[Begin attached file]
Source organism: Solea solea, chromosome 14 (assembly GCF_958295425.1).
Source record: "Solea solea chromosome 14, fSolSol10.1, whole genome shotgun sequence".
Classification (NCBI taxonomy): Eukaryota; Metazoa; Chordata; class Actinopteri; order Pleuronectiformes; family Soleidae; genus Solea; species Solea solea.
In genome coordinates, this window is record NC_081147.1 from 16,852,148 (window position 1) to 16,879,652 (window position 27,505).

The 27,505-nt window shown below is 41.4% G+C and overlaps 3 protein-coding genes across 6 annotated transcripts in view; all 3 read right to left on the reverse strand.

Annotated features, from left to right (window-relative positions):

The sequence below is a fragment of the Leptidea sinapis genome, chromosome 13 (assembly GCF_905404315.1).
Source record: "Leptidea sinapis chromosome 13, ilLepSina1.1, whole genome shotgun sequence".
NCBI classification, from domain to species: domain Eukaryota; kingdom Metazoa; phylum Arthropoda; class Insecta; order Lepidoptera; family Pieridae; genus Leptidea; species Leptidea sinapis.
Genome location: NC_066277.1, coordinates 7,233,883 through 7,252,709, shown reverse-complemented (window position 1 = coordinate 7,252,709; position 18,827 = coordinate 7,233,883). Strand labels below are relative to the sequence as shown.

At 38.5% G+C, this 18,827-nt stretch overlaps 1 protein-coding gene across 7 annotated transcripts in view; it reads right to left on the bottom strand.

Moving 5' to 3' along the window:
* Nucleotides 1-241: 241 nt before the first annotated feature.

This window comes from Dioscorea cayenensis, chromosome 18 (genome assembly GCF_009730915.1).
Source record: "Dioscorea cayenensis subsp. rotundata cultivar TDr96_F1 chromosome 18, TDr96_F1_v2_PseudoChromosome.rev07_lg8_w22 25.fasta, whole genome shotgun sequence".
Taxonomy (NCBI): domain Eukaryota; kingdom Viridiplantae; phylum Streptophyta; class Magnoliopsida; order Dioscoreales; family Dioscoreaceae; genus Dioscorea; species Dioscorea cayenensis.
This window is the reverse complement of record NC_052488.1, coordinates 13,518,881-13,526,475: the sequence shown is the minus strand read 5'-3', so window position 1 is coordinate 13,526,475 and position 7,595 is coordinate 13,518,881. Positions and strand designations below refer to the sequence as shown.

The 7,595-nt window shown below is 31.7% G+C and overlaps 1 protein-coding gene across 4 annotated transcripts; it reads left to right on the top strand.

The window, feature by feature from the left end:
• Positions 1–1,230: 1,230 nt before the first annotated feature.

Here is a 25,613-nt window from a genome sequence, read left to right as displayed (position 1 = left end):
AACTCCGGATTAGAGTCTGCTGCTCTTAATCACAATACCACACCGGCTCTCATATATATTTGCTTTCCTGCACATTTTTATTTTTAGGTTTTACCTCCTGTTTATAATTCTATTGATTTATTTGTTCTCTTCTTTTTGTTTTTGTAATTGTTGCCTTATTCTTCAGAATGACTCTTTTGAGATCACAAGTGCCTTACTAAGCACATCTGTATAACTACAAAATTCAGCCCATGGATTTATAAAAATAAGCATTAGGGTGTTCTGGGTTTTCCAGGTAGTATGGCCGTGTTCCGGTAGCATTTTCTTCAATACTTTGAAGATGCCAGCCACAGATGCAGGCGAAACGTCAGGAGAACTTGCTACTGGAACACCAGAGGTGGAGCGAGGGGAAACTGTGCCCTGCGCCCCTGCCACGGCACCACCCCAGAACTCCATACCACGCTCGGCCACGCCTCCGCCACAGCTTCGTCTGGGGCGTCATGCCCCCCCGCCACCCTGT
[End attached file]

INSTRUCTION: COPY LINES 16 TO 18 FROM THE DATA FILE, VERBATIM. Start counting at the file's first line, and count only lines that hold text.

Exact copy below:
Taxonomy (NCBI): domain Eukaryota; kingdom Viridiplantae; phylum Streptophyta; class Magnoliopsida; order Dioscoreales; family Dioscoreaceae; genus Dioscorea; species Dioscorea cayenensis.
This window is the reverse complement of record NC_052488.1, coordinates 13,518,881-13,526,475: the sequence shown is the minus strand read 5'-3', so window position 1 is coordinate 13,526,475 and position 7,595 is coordinate 13,518,881. Positions and strand designations below refer to the sequence as shown.

The 7,595-nt window shown below is 31.7% G+C and overlaps 1 protein-coding gene across 4 annotated transcripts; it reads left to right on the top strand.